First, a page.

Political Nominations
(Column 2)
Summary: The article provides a list of both parties' candidates for Congress, Senators, and Assembly.
(Names in announcement: Maj. George F. Shuman, Col. F. S. Stumbaugh)
The New Orleans Massacre
(Column 6)
Summary: According to a military Commission appointed to investigate the New Orleans Massacre and its causes, "the Administration in Washington is responsible for the atrocity." In fact, the members of the Commission allege the incident was "planned by the supporters of the President's policy."
Origin of Article: New York Tribune
Full Text of Article:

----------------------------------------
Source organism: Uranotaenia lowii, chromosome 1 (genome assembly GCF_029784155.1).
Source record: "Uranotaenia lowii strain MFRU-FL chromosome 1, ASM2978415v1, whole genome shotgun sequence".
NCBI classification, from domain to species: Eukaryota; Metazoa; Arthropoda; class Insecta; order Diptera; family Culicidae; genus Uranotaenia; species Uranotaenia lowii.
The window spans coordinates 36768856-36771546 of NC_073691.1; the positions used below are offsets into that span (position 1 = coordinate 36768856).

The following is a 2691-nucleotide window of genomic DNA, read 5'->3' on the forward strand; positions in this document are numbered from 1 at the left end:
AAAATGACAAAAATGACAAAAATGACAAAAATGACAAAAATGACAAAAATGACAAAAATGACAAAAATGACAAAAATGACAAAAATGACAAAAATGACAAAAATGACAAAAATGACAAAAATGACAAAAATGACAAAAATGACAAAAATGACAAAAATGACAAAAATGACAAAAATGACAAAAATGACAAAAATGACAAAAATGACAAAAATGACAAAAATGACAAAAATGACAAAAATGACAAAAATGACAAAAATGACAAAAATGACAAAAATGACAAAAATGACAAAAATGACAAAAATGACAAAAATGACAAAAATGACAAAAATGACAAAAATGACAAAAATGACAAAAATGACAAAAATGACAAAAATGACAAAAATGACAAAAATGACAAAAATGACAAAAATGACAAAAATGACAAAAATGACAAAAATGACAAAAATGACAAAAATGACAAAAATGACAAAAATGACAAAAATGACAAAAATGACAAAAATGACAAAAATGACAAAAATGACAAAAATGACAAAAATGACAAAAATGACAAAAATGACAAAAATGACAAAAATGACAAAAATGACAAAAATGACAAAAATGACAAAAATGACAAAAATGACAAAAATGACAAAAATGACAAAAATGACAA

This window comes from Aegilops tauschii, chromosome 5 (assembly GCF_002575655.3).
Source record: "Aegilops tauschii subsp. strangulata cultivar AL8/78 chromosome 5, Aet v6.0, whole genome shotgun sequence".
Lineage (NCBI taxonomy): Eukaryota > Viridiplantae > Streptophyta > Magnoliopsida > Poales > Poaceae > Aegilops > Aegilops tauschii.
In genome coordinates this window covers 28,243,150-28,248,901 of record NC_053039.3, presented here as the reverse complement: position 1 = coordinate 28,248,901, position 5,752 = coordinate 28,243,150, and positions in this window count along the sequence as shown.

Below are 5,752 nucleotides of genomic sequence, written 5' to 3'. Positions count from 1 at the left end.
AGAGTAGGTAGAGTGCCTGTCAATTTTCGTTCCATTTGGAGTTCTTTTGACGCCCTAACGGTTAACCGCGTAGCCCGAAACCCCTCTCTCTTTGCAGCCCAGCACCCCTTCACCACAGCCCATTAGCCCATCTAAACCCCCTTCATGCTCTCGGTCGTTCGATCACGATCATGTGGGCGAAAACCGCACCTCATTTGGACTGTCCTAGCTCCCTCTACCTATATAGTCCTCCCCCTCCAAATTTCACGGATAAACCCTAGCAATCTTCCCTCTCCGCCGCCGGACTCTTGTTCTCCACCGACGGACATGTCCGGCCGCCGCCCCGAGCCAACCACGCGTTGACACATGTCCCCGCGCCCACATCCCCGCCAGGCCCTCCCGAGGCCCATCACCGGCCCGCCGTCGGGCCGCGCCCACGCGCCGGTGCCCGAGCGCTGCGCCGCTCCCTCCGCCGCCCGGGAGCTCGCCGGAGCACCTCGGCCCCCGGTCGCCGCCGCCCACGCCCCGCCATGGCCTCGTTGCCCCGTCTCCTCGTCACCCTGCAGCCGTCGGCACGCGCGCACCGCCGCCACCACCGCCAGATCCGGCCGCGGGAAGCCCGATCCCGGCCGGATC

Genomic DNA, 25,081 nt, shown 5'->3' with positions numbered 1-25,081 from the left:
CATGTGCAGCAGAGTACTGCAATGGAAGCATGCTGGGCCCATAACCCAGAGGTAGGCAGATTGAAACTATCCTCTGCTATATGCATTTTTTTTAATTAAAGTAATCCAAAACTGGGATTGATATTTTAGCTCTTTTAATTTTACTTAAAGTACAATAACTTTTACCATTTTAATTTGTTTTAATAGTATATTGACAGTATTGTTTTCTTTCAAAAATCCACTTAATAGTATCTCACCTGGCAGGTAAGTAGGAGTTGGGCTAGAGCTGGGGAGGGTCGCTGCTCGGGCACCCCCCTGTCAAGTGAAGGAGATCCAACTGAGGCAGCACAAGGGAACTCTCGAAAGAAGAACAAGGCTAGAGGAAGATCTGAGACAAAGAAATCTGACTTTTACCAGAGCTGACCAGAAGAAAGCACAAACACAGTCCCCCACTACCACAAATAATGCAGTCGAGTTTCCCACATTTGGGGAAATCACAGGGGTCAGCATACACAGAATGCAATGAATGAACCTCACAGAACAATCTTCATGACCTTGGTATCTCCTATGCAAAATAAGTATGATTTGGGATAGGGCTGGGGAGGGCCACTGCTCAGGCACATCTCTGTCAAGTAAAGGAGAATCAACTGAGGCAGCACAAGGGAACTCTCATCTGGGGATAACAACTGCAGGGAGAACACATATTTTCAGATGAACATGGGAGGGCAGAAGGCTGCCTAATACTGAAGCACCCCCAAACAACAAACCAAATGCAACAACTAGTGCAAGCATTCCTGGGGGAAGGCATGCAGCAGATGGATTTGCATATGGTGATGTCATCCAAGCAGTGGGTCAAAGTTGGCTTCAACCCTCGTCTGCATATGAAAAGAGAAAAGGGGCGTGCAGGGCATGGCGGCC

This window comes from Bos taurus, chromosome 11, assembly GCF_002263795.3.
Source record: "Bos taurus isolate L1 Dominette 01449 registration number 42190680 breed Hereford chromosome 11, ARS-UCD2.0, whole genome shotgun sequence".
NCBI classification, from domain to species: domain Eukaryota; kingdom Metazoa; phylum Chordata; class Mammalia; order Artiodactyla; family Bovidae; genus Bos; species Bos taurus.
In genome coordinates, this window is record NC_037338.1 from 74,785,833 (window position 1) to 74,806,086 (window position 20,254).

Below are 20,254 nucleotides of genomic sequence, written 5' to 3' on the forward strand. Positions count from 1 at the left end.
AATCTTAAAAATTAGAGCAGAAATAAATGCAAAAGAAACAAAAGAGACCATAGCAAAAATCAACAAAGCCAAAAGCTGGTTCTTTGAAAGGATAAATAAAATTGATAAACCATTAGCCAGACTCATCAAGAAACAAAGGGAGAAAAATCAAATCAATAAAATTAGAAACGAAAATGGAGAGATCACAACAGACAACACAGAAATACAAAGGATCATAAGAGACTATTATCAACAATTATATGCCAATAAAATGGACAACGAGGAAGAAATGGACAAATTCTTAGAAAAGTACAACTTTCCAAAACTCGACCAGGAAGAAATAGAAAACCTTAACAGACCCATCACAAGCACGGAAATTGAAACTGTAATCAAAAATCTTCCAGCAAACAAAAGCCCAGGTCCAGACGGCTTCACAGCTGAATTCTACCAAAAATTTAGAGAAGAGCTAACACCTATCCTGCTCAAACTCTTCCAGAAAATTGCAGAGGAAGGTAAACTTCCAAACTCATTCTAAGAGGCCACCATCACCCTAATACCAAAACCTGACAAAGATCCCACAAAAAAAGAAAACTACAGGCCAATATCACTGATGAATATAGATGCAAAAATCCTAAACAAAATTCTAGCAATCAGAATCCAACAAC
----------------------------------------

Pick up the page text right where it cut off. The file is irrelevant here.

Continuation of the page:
The New York Tribune publishes a full report of the military Commission appointed to investigate the New Orleans massacre, and the causes leading thereto. This Commission consisted of Maj. Gen. Joseph A. Moyer, Brig. Gen. S. M. Quincy, and Brig. Gen. Irwin Gregg. A full examination of all persons supposed capable of throwing light upon the matter was made, and after sifting all the testimony the Commissioners came unanimously to the conclusion that the Administration at Washington is responsible for the atrocity; that it was planned by the supporters of the President's Policy; that three-fourths of the police were ex-rebel leaders; that firemen were seen acting as and with the police, making arrests as special police, and lending the assistance of their iron wrenches in the congenial occupation of dispatching the wounded, that the alarm bell was rung as a signal for general attack; that the signal was not the regular fire-alarm; but was recognized throughout the city as indicating that the attack had commenced; and as a call to arms of all who might desire to participate therein. "Look out for work now," was the cry in the streets as the first strokes of the bell sounded. The assassins were organized militarily, and such expressions were heard as "There goes Hay's brigade;" "Damn you, you are fighting Hay's brigade;" "Is all Hay's brigade up?" "No; if it had been, not one of you would have escaped."